I have been moving in pursuit of my academic goals for 11 years. Since graduating high school, I travelled from Ontario to Alberta, to Newfoundland, and back and forth between Manitoba and Newfoundland, for a total distance of more than 17,500 km. And that just counts fully uprooting and moving my life between provinces, not including travel for many conferences and visiting friends and family. I am now in the middle of a coast-to-coast trip across the country for one of said friend and family visits. My journey started when I left from St. John’s to Vancouver last month. I’ve been in Manitoba for the past two weeks, splitting my time between Winnipeg and Riding Mountain National Park (RMNP). Soon I will be driving back to St. John’s via Fredericton (for the Canadian Society for Ecology and Evolution Conference).
My experience is not a unique one, many of my friends and colleagues are constantly on the move. Everyone in my lab has travelled quite some distance to complete their degrees and all of us have a few more moves in our future. This means we are often looking towards an uncertain future and our current situations are temporary, which can be unsettling.
Academia makes us constantly integrate ourselves in new communities and adapt our lifestyles to new environments. What can we do to reduce our resistance to the changes that come with life and especially life in academia?
Form comfortable habits. Habits are the backbone of my well-being, and luckily most are things I can take with me anywhere. Some examples are: running, working at coffee shops, listening to my favourite podcasts, cooking, and communicating with friends and family.
Maintain personal and professional relationships, remotely. I have so many people and we are often in different places at any given moment. I consistently put in the effort to maintain these relationships. While it’s difficult to never have all of your people in the same place at the same time, it’s through traveling that I met many of these amazing humans! Technology allows us to keep connected in so many ways.
Often, we need the opportunity to miss something to appreciate and cherish it when we get it back. Being present in the moment allows us to know this appreciation wherever we are in any given moment. Right now, I am grateful that RMNP is filled with so many things that bring me peace, like horseback riding and nature, and things that bring meaning like public outreach (last week I was a special guest at the Where the Wild Wolves Are Campfire). Winnipeg offers the best of what a big city can (cool work spaces, vintage stores, and vegan and gluten free options).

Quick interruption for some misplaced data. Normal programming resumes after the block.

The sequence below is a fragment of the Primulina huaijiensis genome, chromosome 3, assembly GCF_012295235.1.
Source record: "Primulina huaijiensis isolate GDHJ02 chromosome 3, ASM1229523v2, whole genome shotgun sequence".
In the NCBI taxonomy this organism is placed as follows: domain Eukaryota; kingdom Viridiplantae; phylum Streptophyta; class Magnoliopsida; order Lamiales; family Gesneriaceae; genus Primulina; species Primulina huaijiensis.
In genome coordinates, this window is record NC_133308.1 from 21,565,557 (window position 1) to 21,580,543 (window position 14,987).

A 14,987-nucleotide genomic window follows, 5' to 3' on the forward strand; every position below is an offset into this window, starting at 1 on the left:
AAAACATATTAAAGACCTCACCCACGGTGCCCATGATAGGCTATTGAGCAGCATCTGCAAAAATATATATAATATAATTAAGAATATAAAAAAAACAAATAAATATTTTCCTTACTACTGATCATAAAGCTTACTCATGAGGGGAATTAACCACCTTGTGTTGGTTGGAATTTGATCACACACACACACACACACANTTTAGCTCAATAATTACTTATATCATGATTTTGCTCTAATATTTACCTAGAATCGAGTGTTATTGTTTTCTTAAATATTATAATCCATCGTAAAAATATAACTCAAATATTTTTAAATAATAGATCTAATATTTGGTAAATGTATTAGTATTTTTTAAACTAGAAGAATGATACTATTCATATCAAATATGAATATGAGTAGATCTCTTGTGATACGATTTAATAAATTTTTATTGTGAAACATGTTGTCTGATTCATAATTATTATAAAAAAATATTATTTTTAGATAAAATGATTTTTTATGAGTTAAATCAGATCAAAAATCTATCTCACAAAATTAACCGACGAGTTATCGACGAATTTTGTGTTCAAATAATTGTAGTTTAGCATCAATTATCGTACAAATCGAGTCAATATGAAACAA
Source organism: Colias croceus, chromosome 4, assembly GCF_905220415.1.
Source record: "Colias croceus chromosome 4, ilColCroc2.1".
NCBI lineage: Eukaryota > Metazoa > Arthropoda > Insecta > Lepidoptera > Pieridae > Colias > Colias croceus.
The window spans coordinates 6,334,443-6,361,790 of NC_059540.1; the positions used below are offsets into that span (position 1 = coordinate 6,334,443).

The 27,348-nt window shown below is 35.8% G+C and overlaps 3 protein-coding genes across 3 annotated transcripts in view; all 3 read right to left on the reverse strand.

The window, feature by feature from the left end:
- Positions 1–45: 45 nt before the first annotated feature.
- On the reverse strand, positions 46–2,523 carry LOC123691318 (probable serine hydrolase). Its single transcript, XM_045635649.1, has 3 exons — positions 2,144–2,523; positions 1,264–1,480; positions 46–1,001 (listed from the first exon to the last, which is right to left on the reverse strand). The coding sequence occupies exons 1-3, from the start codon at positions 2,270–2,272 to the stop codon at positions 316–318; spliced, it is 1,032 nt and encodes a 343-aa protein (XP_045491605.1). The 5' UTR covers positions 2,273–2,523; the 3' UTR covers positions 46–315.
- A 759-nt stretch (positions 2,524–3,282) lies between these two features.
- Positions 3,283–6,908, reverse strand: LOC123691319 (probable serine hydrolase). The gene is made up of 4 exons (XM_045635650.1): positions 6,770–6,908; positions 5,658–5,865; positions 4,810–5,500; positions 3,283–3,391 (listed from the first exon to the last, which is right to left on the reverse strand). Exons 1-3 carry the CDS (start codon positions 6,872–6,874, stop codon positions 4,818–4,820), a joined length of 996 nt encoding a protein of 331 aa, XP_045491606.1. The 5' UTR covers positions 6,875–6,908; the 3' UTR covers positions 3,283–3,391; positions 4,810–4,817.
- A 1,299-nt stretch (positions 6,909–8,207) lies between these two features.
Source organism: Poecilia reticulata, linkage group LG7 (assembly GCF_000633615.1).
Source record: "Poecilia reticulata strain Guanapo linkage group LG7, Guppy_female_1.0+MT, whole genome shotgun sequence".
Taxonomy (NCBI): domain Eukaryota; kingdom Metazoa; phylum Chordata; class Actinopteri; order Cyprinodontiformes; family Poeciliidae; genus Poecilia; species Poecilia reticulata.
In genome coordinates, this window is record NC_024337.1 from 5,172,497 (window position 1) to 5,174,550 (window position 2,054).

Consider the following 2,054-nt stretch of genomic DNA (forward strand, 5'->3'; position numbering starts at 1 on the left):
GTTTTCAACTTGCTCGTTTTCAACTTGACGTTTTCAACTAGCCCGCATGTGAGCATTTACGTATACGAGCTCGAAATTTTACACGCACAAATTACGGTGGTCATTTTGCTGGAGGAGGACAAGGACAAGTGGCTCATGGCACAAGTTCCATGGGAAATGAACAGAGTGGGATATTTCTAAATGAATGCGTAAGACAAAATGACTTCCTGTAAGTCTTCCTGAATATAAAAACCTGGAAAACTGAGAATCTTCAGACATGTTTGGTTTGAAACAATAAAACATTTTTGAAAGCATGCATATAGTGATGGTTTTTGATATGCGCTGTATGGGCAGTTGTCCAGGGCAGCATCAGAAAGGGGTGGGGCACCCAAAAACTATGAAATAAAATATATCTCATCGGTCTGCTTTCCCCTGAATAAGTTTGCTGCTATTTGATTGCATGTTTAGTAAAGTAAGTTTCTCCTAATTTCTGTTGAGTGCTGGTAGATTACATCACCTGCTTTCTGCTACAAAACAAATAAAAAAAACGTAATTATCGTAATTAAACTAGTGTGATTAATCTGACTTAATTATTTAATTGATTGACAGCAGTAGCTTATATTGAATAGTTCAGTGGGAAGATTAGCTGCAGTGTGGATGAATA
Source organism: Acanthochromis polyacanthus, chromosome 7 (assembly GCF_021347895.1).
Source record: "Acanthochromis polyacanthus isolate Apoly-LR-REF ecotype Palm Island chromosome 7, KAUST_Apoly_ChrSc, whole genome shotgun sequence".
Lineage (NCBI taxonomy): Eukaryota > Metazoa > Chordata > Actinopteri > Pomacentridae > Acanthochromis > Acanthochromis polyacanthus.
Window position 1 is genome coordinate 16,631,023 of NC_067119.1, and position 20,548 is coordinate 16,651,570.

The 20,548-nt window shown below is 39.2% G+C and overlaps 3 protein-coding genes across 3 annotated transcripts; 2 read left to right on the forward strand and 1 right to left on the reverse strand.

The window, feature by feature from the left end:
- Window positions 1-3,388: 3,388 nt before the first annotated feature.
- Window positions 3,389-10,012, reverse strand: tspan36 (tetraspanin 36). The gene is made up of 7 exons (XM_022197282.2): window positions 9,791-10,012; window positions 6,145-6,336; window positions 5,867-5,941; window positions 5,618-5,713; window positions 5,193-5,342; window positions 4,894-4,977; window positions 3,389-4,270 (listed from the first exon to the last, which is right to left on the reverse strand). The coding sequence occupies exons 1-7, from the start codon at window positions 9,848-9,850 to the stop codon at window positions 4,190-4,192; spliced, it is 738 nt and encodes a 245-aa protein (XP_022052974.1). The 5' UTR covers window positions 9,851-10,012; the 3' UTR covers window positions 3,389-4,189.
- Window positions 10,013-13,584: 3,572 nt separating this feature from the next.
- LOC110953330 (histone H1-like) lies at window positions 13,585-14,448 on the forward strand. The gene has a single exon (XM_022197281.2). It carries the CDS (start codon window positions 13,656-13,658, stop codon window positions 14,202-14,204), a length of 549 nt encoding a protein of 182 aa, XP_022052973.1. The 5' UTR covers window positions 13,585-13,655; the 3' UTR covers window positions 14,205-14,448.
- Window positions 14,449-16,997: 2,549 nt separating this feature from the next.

Some things happen because it’s the right time, but often things happen because it is the right place. Everything can only be what you make of it wherever you happen to be. ‘It’s not the right time or place’ is a great excuse that I use for myself to not take opportunities. I let uncertainty win out over potential. I am attempting to understand the root of my resistance so I can push myself to embrace opportunities and not limit myself unnecessarily.
Sometimes when I’m struggling it helps to consider the alternative: How would I feel if nothing ever changed? What if I never experienced uncertainty?
Being static comes with its own set of challenges. Without change we can become dangerously cemented in our perspectives and actions while the world takes off around us. If you feel like something isn’t right, staying in the same place or with the same people doesn’t solve this problem because things will change with or without you. Moving with the change means we are living dynamic lives. We need to take ourselves out of our comfort zones to figure out where our limits are. Accepting changes as they come leaves the door open for reflection and renewal. Feeling unsettled is difficult and uncomfortable, but it also means you are exploring, and you haven’t reached the end of your journey.
Graduate school is not the destination, and I hope we all can find some comfort that the future contains many possibilities that we haven’t imagined yet. I am going to try to accept that most things are temporary, and the future is often uncertain in the hopes that this will reduce some stress associated with this dynamic lifestyle.
“There is nothing so stable as change” – Bob Dylan